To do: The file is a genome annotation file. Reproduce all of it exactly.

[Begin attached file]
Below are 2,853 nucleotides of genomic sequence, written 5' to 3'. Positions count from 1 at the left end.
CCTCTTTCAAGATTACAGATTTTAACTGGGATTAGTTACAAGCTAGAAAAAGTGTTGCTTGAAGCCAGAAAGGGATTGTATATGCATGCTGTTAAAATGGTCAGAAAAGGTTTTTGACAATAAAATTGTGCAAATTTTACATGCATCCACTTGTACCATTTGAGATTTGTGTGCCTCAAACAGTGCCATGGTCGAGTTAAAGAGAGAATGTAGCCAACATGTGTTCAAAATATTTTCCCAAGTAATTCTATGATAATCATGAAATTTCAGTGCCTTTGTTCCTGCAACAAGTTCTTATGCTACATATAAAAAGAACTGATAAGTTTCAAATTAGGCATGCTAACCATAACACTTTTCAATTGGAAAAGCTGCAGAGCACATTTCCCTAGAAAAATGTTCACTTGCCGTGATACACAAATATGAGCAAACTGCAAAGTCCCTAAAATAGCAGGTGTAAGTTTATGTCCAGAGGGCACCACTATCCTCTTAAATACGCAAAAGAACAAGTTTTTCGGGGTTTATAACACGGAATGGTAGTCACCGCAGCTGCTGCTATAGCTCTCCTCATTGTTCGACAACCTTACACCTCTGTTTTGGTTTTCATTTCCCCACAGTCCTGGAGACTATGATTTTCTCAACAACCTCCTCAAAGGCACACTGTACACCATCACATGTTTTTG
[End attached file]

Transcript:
Below are 2,853 nucleotides of genomic sequence, written 5' to 3'. Positions count from 1 at the left end.
CCTCTTTCAAGATTACAGATTTTAACTGGGATTAGTTACAAGCTAGAAAAAGTGTTGCTTGAAGCCAGAAAGGGATTGTATATGCATGCTGTTAAAATGGTCAGAAAAGGTTTTTGACAATAAAATTGTGCAAATTTTACATGCATCCACTTGTACCATTTGAGATTTGTGTGCCTCAAACAGTGCCATGGTCGAGTTAAAGAGAGAATGTAGCCAACATGTGTTCAAAATATTTTCCCAAGTAATTCTATGATAATCATGAAATTTCAGTGCCTTTGTTCCTGCAACAAGTTCTTATGCTACATATAAAAAGAACTGATAAGTTTCAAATTAGGCATGCTAACCATAACACTTTTCAATTGGAAAAGCTGCAGAGCACATTTCCCTAGAAAAATGTTCACTTGCCGTGATACACAAATATGAGCAAACTGCAAAGTCCCTAAAATAGCAGGTGTAAGTTTATGTCCAGAGGGCACCACTATCCTCTTAAATACGCAAAAGAACAAGTTTTTCGGGGTTTATAACACGGAATGGTAGTCACCGCAGCTGCTGCTATAGCTCTCCTCATTGTTCGACAACCTTACACCTCTGTTTTGGTTTTCATTTCCCCACAGTCCTGGAGACTATGATTTTCTCAACAACCTCCTCAAAGGCACACTGTACACCATCACATGTTTTTG